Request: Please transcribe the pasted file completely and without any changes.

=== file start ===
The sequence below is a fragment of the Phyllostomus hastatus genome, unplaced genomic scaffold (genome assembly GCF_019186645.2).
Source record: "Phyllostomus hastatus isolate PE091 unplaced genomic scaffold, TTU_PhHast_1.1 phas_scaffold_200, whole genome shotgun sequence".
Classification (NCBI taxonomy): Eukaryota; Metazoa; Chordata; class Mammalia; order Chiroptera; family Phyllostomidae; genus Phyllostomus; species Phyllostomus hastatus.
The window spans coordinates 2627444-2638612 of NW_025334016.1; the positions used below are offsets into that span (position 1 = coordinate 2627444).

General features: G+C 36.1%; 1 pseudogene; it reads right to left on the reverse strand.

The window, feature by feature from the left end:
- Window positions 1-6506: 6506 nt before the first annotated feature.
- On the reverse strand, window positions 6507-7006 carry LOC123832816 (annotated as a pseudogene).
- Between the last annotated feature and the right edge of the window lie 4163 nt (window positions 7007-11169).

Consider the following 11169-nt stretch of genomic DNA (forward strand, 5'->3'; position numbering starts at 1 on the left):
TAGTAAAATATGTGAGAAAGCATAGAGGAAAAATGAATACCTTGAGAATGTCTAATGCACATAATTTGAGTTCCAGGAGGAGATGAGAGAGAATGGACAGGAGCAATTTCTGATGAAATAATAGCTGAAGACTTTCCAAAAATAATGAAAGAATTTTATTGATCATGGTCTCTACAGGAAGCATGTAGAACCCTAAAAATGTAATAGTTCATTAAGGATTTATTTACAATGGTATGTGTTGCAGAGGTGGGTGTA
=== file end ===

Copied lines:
The sequence below is a fragment of the Phyllostomus hastatus genome, unplaced genomic scaffold (genome assembly GCF_019186645.2).
Source record: "Phyllostomus hastatus isolate PE091 unplaced genomic scaffold, TTU_PhHast_1.1 phas_scaffold_200, whole genome shotgun sequence".
Classification (NCBI taxonomy): Eukaryota; Metazoa; Chordata; class Mammalia; order Chiroptera; family Phyllostomidae; genus Phyllostomus; species Phyllostomus hastatus.
The window spans coordinates 2627444-2638612 of NW_025334016.1; the positions used below are offsets into that span (position 1 = coordinate 2627444).

General features: G+C 36.1%; 1 pseudogene; it reads right to left on the reverse strand.

The window, feature by feature from the left end:
- Window positions 1-6506: 6506 nt before the first annotated feature.
- On the reverse strand, window positions 6507-7006 carry LOC123832816 (annotated as a pseudogene).
- Between the last annotated feature and the right edge of the window lie 4163 nt (window positions 7007-11169).

Consider the following 11169-nt stretch of genomic DNA (forward strand, 5'->3'; position numbering starts at 1 on the left):
TAGTAAAATATGTGAGAAAGCATAGAGGAAAAATGAATACCTTGAGAATGTCTAATGCACATAATTTGAGTTCCAGGAGGAGATGAGAGAGAATGGACAGGAGCAATTTCTGATGAAATAATAGCTGAAGACTTTCCAAAAATAATGAAAGAATTTTATTGATCATGGTCTCTACAGGAAGCATGTAGAACCCTAAAAATGTAATAGTTCATTAAGGATTTATTTACAATGGTATGTGTTGCAGAGGTGGGTGTA